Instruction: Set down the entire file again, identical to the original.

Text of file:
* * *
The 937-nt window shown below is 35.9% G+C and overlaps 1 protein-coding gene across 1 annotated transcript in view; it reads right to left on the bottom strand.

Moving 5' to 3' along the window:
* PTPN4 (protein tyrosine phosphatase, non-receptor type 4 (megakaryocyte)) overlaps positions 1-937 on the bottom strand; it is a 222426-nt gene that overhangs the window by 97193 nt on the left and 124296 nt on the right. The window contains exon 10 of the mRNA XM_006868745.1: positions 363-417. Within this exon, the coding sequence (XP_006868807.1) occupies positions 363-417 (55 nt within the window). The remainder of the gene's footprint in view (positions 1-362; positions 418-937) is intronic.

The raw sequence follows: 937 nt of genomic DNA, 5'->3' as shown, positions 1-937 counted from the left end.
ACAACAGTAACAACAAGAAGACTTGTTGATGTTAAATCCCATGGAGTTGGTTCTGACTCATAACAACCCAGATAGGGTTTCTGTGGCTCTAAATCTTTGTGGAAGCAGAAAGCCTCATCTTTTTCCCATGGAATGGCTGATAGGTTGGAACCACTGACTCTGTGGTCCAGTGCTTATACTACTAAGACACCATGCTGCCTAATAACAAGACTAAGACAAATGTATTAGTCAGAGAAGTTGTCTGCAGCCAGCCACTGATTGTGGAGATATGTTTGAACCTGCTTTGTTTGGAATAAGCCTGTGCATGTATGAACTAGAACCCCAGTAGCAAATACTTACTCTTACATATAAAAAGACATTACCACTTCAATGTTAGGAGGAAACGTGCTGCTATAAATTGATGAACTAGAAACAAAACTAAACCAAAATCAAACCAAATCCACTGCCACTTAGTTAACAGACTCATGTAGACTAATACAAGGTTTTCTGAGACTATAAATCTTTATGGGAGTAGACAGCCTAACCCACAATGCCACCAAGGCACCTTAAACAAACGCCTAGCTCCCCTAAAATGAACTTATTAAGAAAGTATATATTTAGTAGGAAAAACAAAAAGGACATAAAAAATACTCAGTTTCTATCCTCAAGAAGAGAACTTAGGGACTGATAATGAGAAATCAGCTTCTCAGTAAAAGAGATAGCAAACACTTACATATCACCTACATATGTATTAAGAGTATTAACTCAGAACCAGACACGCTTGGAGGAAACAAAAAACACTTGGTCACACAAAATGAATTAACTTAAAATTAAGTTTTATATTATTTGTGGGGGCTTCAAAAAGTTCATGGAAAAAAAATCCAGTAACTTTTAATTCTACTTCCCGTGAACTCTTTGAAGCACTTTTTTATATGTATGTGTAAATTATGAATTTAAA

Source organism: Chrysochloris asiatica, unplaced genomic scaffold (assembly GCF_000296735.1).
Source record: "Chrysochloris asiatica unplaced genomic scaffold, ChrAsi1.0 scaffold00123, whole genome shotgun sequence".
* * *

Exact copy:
The 937-nt window shown below is 35.9% G+C and overlaps 1 protein-coding gene across 1 annotated transcript in view; it reads right to left on the bottom strand.

Moving 5' to 3' along the window:
* PTPN4 (protein tyrosine phosphatase, non-receptor type 4 (megakaryocyte)) overlaps positions 1-937 on the bottom strand; it is a 222426-nt gene that overhangs the window by 97193 nt on the left and 124296 nt on the right. The window contains exon 10 of the mRNA XM_006868745.1: positions 363-417. Within this exon, the coding sequence (XP_006868807.1) occupies positions 363-417 (55 nt within the window). The remainder of the gene's footprint in view (positions 1-362; positions 418-937) is intronic.

The raw sequence follows: 937 nt of genomic DNA, 5'->3' as shown, positions 1-937 counted from the left end.
ACAACAGTAACAACAAGAAGACTTGTTGATGTTAAATCCCATGGAGTTGGTTCTGACTCATAACAACCCAGATAGGGTTTCTGTGGCTCTAAATCTTTGTGGAAGCAGAAAGCCTCATCTTTTTCCCATGGAATGGCTGATAGGTTGGAACCACTGACTCTGTGGTCCAGTGCTTATACTACTAAGACACCATGCTGCCTAATAACAAGACTAAGACAAATGTATTAGTCAGAGAAGTTGTCTGCAGCCAGCCACTGATTGTGGAGATATGTTTGAACCTGCTTTGTTTGGAATAAGCCTGTGCATGTATGAACTAGAACCCCAGTAGCAAATACTTACTCTTACATATAAAAAGACATTACCACTTCAATGTTAGGAGGAAACGTGCTGCTATAAATTGATGAACTAGAAACAAAACTAAACCAAAATCAAACCAAATCCACTGCCACTTAGTTAACAGACTCATGTAGACTAATACAAGGTTTTCTGAGACTATAAATCTTTATGGGAGTAGACAGCCTAACCCACAATGCCACCAAGGCACCTTAAACAAACGCCTAGCTCCCCTAAAATGAACTTATTAAGAAAGTATATATTTAGTAGGAAAAACAAAAAGGACATAAAAAATACTCAGTTTCTATCCTCAAGAAGAGAACTTAGGGACTGATAATGAGAAATCAGCTTCTCAGTAAAAGAGATAGCAAACACTTACATATCACCTACATATGTATTAAGAGTATTAACTCAGAACCAGACACGCTTGGAGGAAACAAAAAACACTTGGTCACACAAAATGAATTAACTTAAAATTAAGTTTTATATTATTTGTGGGGGCTTCAAAAAGTTCATGGAAAAAAAATCCAGTAACTTTTAATTCTACTTCCCGTGAACTCTTTGAAGCACTTTTTTATATGTATGTGTAAATTATGAATTTAAA

Source organism: Chrysochloris asiatica, unplaced genomic scaffold (assembly GCF_000296735.1).
Source record: "Chrysochloris asiatica unplaced genomic scaffold, ChrAsi1.0 scaffold00123, whole genome shotgun sequence".